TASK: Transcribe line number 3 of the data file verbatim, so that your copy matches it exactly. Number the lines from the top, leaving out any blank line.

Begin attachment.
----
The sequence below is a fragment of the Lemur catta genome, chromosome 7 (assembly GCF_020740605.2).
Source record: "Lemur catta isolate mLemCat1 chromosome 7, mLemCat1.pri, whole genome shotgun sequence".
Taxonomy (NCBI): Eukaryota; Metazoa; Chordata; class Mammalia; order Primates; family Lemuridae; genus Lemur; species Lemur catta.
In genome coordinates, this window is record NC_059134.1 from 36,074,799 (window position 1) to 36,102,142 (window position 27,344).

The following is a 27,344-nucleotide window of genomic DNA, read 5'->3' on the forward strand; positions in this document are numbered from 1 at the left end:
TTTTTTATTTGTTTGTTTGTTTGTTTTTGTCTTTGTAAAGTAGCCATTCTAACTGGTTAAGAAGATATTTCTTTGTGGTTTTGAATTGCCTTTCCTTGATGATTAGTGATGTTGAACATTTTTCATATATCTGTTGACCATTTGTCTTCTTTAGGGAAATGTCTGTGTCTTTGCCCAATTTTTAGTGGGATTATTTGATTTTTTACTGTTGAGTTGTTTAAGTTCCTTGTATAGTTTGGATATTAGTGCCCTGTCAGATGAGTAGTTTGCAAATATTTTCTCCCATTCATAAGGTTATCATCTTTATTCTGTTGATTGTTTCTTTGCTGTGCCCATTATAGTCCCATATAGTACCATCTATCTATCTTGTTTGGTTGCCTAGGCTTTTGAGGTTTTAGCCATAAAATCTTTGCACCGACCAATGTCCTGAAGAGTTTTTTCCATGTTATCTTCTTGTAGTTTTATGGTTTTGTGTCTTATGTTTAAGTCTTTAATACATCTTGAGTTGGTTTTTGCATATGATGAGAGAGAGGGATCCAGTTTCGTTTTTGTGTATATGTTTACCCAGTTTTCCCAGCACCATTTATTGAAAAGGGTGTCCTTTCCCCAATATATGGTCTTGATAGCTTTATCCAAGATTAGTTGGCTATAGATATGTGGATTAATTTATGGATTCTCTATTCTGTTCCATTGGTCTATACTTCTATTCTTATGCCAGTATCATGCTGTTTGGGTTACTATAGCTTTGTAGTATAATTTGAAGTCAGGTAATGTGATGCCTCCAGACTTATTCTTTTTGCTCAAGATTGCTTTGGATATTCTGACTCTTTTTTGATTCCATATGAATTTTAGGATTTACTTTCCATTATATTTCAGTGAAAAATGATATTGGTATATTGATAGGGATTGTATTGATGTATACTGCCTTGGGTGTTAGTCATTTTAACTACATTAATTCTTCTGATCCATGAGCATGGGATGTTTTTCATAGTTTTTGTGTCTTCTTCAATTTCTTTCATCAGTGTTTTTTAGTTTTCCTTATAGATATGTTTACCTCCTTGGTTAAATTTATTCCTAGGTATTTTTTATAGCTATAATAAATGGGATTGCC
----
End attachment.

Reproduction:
Taxonomy (NCBI): Eukaryota; Metazoa; Chordata; class Mammalia; order Primates; family Lemuridae; genus Lemur; species Lemur catta.